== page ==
Belfast Telegraph

Great British Bake Off Tudor Week: Andrew Smyth gives viewers a knight to remember

Great British Bake Off's Benjamina Ebuehi has become the eighth contestant to be eliminated from the tent after foods from the Tudor period proved to be her downfall.

The 24-year-old from London had previously impressed judges Paul Hollywood and Mary Berry with her intricate flavours and baking techniques.

But she failed to master Tudor week and was handed her marching orders.

Ebuehi said: 'It was an absolutely amazing experience - intense and exhausting but so much fun at the same time.

"My family and my twin sister were thrilled that I got to the quarter-finals, and they are really really proud of me.

"I didn't want to leave in week one and I also really wanted to get star baker somewhere along the line, so I feel I have achieved those two things!"

This week the bakers were given three all-new challenges - having to create a display of shaped pies for the signature bake, a dozen Tudor jumbles in the technical and a marzipan centrepiece for the showstopper.

Hollywood thought Ebuehi's chipotle pork and spiced black bean pies looked a bit "rushed", and her attempt at jumbles saw her end up in fourth place out of the five remaining contestants.

The judges also noted that the maze on her marzipan showstopper was rather simple and Hollywood thought it felt "quite doughy".

Ebuehi admitted it was her "least favourite" bake - and vowed never to tackle another dish from the Tudor period.

She said: "I just hate marzipan, I think the taste is horrible and so I didn't enjoy that bake at all, it was my least favourite bake of the whole show.

"I will never ever be making a marzipan cake again."

She added: "I'm gonna keep on baking, no marzipan, no Tudor ever in my life."

She said her highlight had been clinching the coveted star baker title in week four, when Berry praised her churros.

Meanwhile Holywood man Andrew Smyth won praise for his Leonardo da Vinci-inspired mechanised pie but his knight on horseback was less impressive. Judges observed that the marzipan jousting knight had a poorly placed pole.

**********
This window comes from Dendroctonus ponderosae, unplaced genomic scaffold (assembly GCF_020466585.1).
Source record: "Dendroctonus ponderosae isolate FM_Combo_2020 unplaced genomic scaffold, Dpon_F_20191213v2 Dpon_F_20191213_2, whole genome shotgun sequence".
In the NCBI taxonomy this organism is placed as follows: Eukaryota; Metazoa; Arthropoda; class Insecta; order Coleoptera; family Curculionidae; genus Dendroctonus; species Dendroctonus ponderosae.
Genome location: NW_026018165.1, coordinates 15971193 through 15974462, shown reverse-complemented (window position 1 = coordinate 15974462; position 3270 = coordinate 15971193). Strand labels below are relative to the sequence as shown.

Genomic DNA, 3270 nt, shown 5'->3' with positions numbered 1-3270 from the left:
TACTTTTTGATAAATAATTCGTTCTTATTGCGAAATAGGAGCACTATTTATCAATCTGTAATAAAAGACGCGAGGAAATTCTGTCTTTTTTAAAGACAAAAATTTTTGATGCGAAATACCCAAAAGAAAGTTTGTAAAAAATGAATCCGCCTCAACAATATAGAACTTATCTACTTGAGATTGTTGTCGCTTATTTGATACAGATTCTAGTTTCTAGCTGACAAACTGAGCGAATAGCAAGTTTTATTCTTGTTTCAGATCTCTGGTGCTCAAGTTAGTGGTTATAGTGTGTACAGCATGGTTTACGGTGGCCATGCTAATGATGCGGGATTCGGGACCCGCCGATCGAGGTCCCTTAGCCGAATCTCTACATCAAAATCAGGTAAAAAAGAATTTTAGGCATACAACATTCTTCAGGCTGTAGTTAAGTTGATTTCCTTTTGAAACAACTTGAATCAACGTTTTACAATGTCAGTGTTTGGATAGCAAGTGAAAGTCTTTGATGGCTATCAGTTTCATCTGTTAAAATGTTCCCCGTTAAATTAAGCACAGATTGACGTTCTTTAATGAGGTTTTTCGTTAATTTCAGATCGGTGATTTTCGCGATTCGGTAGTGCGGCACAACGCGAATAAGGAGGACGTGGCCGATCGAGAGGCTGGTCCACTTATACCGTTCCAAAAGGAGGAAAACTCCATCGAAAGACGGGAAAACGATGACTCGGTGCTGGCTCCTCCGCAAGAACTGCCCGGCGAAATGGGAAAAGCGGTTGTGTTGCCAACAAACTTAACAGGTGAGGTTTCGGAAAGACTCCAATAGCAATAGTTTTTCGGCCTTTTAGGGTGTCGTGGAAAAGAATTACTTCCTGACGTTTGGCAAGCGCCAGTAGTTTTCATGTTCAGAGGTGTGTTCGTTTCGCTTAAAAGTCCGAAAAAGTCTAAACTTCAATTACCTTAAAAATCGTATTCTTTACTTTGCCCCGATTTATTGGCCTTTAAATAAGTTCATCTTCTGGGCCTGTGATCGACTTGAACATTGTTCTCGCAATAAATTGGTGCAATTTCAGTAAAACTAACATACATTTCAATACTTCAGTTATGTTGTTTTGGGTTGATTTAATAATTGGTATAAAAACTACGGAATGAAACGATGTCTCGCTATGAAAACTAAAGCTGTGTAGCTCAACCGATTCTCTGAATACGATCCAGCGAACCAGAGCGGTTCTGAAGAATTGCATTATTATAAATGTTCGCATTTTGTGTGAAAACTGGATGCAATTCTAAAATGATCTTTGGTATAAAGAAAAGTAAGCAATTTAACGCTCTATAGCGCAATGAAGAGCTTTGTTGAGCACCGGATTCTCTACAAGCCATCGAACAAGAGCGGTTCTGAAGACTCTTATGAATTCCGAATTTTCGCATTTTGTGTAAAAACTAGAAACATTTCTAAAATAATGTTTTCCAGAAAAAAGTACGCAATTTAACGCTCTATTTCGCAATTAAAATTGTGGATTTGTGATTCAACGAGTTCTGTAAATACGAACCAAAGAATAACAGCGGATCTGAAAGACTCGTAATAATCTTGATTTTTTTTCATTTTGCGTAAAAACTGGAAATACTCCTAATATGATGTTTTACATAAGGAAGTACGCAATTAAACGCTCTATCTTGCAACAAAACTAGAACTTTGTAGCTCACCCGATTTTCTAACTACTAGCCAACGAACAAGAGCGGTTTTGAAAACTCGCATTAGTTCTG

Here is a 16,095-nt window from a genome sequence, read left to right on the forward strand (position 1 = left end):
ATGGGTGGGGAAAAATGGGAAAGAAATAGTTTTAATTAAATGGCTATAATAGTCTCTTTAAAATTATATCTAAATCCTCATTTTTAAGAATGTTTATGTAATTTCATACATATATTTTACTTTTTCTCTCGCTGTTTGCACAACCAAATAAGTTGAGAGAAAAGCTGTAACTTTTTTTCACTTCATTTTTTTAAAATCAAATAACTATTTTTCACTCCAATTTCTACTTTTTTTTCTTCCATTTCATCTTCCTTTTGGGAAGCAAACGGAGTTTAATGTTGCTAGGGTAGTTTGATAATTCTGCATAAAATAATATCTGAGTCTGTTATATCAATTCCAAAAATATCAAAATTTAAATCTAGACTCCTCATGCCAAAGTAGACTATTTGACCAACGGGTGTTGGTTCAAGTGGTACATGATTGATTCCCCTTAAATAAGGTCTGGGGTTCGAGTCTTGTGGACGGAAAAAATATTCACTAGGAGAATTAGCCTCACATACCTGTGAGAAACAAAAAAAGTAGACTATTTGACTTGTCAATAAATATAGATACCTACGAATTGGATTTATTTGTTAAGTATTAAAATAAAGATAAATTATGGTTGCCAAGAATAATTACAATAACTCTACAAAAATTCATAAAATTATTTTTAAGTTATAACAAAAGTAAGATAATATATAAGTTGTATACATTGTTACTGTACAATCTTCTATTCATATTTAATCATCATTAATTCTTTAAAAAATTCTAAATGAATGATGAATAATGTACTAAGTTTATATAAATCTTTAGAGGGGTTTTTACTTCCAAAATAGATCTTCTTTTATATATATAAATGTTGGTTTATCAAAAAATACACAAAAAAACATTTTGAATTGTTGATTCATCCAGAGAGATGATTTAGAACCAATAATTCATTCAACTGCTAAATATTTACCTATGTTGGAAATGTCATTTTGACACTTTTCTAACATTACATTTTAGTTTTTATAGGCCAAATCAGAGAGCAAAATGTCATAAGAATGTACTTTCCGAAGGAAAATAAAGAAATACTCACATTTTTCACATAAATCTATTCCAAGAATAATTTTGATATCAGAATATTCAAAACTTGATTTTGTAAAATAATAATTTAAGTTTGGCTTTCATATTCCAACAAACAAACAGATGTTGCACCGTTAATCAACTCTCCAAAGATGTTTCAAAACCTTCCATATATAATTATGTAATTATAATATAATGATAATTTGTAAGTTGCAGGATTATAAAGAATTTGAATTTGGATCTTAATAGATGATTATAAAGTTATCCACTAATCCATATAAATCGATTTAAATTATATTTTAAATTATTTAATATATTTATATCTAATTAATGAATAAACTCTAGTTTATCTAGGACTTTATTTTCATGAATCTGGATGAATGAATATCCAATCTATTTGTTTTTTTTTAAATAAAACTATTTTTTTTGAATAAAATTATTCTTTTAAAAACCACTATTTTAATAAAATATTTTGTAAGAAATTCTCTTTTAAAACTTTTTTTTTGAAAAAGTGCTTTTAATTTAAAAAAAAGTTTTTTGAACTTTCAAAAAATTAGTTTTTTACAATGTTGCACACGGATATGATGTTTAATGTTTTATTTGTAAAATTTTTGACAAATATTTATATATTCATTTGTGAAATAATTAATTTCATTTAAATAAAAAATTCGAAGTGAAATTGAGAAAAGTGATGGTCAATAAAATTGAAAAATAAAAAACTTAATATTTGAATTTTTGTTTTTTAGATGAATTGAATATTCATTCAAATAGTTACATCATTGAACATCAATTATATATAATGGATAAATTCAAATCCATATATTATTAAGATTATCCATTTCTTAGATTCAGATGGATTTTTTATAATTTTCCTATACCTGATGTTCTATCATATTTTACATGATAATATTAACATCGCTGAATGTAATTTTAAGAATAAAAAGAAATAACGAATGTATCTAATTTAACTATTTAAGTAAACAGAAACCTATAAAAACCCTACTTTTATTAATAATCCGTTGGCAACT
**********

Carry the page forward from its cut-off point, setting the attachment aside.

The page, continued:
"The jousting pole really should have gone on the hand," judge Paul Hollywood sniggered.

Ebuehi also revealed that she has put her teacher training on hold while she explores baking opportunities.

She said: "I think it is because Bake Off has given me new confidence to take my baking to a different level, and I just want to go for it now.

"I would so love to have my own coffee shop one day with my own bakes - that would be my ultimate dream."

There was better news for Bake Off hopeful Candice Brown, who clinched the coveted title of star baker.

The 31-year-old from Bedford wowed the judges with her ox cheek and oyster and macaroni cheese pies, and she scooped first place in the technical with her jumbles.

But it was her marzipan peacock in the showstopper that really took the judges' breath away.

Hollywood deemed it "exceptional", telling Brown: "You have ticked all the boxes and then some."

"You have really cracked it," added Berry.

A-mazi-ning innuendo

The Great British Bake Off's hosts, judges and contestants are known for serving up some saucy innuendos alongside the dishes.

And this week, as the contestants tackled Tudor-inspired recipes, was no different.

Here are some of the best cheeky remarks of the week:

:: Mel Giedroyc to judges Paul Hollywood and Mary Berry as they left the tent during the technical challenge:

"Chase Mary around the maze Paul."

:: Jane Beedle, explaining that Hollywood had just given her pies a feel:

"Paul's just given them a squeeze and gave me a look."

:: Benjamina Ebuehi, as she discussed making her pastry:

"My pastry is so wet. It's wetter than normal."

:: Candice Brown, on the perfect consistency for pies:

"To my eye a pie should have a bit of leakage that comes out of the top.

:: Andrew Smyth, talking about his marzipan showstopper:

"I don't think Mary is going to want to see any cracks."

Ebuehi will join Jo Brand on The Great British Bake Off: An Extra Slice on Friday October 14 at 9.30pm on BBC Two

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